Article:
Cable TV Boxes Become Second Biggest Energy Users in Many Homes (Los Angeles Times, CA – The second biggest? That doesn’t seem correct)

The Sophisticated Social Media Strategy of ISIL (Mashable)

Word Cloud - Energy News Digest for June 17, 2014

Monday, June 16, 2014

Tribe Fears Hatchery Work Will Lose Funding (Yakima Herald-Republic, WA)

Salmon Munching Sea Lions at Bonneville Dam Shifting to Different Species, New Problems (Oregonian, Portland)

Vintage U-S Coal-Fired Power Plants Now an ‘Aging Fleet of Clunkers’ (Washington Post)

Credit Implications of EPA’s Proposed Rule on Carbon Emissions Are Mostly Longer Term, Rating Agencies Say (American Public Power Association)

FCC Examining Reasons for Internet Traffic Jams (Associated Press)

Word Cloud - Energy News Digest for June 16, 2014

Friday, June 13, 2014

Corps Plans to Kill Nearly 16,000 Cormorants Nesting in Columbia River (Jefferson Public Radio, Ashland, OR)

Washington State Governor Issues Oil Train Directive (Vancouver Columbian, WA)

Inslee Urges Movement on Victoria Sewage, Gets Soft Squishy Answer (Seattle Post-Intelligencer, WA)

With Google Fiber on the Horizon, Portland Weighs Process for Placement of Utility Cabinets (Oregonian, Portland)

Amazon Launches Prime Music Streaming Service without Fanfare (KING-TV, Seattle, WA)

Word Cloud - Energy News Digest for June 13, 2014

Friday, June 6, 2014

Vets, Visitors Flock To Normandy to Remember D-Day (TIME Magazine)

Ocean Salmon Fishing Hot, as Predicted “…summer salmon runs for the Pacific Ocean & Columbia River should be immense…” (Spokesman Review, Spokane, WA)

Portland General Electric Moving Ahead with Boardman Natural Gas Plant (East Oregonian, Pendleton)

How Will EPA Rules Affect Your Power Bill? Power Providers Say It Is Too Soon to Tell (Bend Bulletin, OR)

Washington State Governor: Fires Will Worsen without Emission Control (Spokesman Review, Spokane, WA)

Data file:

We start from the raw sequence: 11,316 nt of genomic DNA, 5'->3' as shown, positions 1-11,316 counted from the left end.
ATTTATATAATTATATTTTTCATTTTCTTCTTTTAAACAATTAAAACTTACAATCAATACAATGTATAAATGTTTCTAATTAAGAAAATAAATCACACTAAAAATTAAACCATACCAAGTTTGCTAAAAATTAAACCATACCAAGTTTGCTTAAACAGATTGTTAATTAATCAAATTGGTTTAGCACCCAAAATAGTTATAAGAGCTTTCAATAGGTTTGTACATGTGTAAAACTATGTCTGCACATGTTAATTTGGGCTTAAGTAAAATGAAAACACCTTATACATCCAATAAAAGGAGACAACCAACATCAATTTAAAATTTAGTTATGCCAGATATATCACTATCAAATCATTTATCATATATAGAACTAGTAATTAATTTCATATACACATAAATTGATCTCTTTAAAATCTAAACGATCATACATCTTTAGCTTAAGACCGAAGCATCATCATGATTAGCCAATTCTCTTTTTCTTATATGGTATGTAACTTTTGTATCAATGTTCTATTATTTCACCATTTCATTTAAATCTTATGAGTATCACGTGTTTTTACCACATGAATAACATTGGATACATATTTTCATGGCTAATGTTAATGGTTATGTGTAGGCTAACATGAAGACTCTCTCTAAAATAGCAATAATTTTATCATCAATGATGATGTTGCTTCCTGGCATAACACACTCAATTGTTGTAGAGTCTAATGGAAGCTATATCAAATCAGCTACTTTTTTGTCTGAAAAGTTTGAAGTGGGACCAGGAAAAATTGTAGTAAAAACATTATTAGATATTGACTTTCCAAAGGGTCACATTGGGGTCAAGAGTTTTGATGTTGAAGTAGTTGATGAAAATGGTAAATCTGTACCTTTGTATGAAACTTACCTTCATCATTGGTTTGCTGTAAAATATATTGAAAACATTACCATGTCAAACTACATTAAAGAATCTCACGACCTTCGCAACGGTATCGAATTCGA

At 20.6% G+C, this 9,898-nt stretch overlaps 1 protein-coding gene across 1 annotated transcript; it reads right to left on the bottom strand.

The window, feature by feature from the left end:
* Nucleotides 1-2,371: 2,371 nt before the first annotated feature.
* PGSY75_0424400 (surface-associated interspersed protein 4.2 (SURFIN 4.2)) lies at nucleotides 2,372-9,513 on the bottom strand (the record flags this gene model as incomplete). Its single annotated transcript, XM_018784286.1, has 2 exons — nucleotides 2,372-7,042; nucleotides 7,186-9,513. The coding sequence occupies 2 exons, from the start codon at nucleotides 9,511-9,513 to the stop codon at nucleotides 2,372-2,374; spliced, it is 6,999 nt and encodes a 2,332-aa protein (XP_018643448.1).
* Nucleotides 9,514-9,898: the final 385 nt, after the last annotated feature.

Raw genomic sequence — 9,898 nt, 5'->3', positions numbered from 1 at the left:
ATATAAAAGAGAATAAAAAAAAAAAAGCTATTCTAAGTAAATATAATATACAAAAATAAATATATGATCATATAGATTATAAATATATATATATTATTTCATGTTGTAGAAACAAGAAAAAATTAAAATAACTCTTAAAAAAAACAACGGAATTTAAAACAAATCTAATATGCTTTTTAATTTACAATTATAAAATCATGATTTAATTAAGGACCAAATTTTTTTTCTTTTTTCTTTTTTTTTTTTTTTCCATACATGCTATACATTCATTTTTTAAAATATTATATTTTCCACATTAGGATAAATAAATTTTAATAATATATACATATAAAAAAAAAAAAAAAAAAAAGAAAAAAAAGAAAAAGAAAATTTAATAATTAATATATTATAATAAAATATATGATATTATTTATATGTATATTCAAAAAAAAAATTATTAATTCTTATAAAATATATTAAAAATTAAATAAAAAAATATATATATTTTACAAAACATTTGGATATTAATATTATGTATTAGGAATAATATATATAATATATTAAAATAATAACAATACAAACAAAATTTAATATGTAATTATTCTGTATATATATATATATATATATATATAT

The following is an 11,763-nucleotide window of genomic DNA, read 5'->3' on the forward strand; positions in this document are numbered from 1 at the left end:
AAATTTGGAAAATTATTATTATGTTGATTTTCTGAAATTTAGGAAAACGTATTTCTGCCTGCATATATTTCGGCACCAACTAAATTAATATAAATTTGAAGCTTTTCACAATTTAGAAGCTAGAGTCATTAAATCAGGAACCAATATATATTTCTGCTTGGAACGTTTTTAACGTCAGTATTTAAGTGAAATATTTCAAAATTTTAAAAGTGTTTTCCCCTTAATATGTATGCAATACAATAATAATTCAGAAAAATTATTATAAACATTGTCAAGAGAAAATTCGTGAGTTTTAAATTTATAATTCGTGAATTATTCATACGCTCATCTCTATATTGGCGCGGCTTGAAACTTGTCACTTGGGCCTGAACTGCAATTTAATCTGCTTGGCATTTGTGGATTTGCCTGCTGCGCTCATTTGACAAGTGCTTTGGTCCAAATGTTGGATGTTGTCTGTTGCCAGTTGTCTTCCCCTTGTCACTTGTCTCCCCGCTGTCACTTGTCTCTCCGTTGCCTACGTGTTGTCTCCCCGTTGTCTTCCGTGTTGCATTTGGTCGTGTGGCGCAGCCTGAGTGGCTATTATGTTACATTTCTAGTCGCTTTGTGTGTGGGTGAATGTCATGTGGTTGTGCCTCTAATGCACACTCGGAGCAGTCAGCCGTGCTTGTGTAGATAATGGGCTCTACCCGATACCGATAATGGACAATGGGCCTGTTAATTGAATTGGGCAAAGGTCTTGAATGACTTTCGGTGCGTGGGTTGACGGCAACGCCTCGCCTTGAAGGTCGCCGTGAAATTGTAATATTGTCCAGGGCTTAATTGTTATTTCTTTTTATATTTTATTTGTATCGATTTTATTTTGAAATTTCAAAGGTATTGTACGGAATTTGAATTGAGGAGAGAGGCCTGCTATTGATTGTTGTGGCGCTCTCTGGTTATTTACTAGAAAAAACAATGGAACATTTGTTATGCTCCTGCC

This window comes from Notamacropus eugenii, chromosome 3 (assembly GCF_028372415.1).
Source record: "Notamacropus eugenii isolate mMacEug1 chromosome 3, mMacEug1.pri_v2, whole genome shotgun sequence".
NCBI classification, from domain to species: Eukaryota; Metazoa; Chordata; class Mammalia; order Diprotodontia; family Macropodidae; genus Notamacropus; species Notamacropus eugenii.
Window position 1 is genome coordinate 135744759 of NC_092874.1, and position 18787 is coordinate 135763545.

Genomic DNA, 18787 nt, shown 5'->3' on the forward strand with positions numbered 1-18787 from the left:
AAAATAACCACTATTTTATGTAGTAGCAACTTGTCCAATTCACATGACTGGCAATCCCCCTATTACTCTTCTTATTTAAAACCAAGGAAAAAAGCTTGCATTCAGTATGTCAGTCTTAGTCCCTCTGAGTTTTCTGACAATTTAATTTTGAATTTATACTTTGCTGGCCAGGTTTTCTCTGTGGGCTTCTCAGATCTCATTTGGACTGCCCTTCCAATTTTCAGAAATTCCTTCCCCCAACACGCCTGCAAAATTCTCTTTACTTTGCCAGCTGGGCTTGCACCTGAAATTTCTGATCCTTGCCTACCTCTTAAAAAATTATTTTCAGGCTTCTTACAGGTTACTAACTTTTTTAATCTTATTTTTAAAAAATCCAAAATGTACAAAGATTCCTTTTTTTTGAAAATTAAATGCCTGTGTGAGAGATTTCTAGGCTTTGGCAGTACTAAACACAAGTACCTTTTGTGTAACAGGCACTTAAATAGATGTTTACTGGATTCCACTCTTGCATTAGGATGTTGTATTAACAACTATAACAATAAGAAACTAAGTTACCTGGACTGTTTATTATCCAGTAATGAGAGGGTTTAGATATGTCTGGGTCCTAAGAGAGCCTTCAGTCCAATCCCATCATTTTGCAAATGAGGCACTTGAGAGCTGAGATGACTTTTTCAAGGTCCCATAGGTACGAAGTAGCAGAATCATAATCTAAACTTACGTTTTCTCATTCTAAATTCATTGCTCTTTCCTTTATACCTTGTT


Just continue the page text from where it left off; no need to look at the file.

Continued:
Word Cloud - Energy News Digest for June 6, 2014

Wednesday, June 4, 2014

Oregon, Washington on Path to Meet New Carbon Rules; Factors Outside Region May Cost Ratepayers (Oregonian, Portland)

Port Angeles City Council Approves Action to End ‘Smart’ Meters (Peninsula Daily News, Port Angeles, WA)

Turbines to Be Replaced at Grant PUD’s Priest Rapids Dam (Columbia Basin Herald, Moses Lake, WA)

Adequate Power Supply Forecast for the Pacific Northwest (Electric Co-op Today)

Overfished Pacific Northwest Snapper, Cod, Sole Now Ruled Sustainable (Associated Press)

Energy News Digest Word Cloud for June 4, 2014

Tuesday, June 3, 2014

EPA: Washington State Must Cut Emissions by 72 Percent (KING-TV, Seattle, WA)

Washington State’s Prior Agreement to Phase Out Centralia Coal Plant Will Cover Most Emissions Reductions (Seattle Times, WA - Paywall Advisory)

Caspian Terns Taking Big Bite Out of Columbia River Steelhead, Salmon Trying to Reach Ocean (Wenatchee World, WA)

Ninth Oregon County Gets Drought Declaration (Salem Statesman-Journal, OR)

Port Angeles City Council Action Could Lead to End of ‘Smart’ Meters; Vote Scheduled for Tonight (Peninsula Daily News, Port Angeles, WA)

Democrats in Coal Country Run from EPA (NY Times)

2014-06-03 - Word Cloud for the Energy News Digest